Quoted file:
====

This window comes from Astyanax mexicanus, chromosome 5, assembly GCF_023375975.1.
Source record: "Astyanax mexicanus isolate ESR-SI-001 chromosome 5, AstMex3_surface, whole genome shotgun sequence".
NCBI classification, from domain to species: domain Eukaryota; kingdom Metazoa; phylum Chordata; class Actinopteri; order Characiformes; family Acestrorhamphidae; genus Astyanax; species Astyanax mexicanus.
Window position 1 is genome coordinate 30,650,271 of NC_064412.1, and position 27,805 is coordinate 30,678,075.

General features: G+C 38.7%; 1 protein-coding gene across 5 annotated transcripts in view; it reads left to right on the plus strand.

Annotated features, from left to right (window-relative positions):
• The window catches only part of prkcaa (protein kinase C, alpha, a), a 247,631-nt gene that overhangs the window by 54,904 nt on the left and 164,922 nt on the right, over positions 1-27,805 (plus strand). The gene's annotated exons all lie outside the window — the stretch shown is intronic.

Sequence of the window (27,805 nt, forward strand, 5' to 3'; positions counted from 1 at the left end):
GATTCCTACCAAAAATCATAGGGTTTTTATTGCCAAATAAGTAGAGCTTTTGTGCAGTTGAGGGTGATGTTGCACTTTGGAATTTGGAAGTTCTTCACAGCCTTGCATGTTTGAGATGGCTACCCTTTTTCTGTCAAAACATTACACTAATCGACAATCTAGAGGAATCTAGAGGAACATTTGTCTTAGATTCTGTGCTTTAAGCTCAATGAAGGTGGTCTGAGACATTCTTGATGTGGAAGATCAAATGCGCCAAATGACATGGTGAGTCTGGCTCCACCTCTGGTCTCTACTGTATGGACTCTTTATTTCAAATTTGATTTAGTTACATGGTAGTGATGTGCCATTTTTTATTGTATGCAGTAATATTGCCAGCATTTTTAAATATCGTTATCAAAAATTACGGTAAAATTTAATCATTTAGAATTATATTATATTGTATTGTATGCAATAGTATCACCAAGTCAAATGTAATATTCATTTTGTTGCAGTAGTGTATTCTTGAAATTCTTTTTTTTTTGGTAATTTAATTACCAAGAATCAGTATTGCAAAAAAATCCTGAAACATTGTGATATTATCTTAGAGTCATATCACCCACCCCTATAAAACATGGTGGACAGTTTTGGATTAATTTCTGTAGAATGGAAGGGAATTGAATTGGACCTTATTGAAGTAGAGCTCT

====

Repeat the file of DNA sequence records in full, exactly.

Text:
This window comes from Astyanax mexicanus, chromosome 5, assembly GCF_023375975.1.
Source record: "Astyanax mexicanus isolate ESR-SI-001 chromosome 5, AstMex3_surface, whole genome shotgun sequence".
NCBI classification, from domain to species: domain Eukaryota; kingdom Metazoa; phylum Chordata; class Actinopteri; order Characiformes; family Acestrorhamphidae; genus Astyanax; species Astyanax mexicanus.
Window position 1 is genome coordinate 30,650,271 of NC_064412.1, and position 27,805 is coordinate 30,678,075.

General features: G+C 38.7%; 1 protein-coding gene across 5 annotated transcripts in view; it reads left to right on the plus strand.

Annotated features, from left to right (window-relative positions):
• The window catches only part of prkcaa (protein kinase C, alpha, a), a 247,631-nt gene that overhangs the window by 54,904 nt on the left and 164,922 nt on the right, over positions 1-27,805 (plus strand). The gene's annotated exons all lie outside the window — the stretch shown is intronic.

Sequence of the window (27,805 nt, forward strand, 5' to 3'; positions counted from 1 at the left end):
GATTCCTACCAAAAATCATAGGGTTTTTATTGCCAAATAAGTAGAGCTTTTGTGCAGTTGAGGGTGATGTTGCACTTTGGAATTTGGAAGTTCTTCACAGCCTTGCATGTTTGAGATGGCTACCCTTTTTCTGTCAAAACATTACACTAATCGACAATCTAGAGGAATCTAGAGGAACATTTGTCTTAGATTCTGTGCTTTAAGCTCAATGAAGGTGGTCTGAGACATTCTTGATGTGGAAGATCAAATGCGCCAAATGACATGGTGAGTCTGGCTCCACCTCTGGTCTCTACTGTATGGACTCTTTATTTCAAATTTGATTTAGTTACATGGTAGTGATGTGCCATTTTTTATTGTATGCAGTAATATTGCCAGCATTTTTAAATATCGTTATCAAAAATTACGGTAAAATTTAATCATTTAGAATTATATTATATTGTATTGTATGCAATAGTATCACCAAGTCAAATGTAATATTCATTTTGTTGCAGTAGTGTATTCTTGAAATTCTTTTTTTTTTGGTAATTTAATTACCAAGAATCAGTATTGCAAAAAAATCCTGAAACATTGTGATATTATCTTAGAGTCATATCACCCACCCCTATAAAACATGGTGGACAGTTTTGGATTAATTTCTGTAGAATGGAAGGGAATTGAATTGGACCTTATTGAAGTAGAGCTCT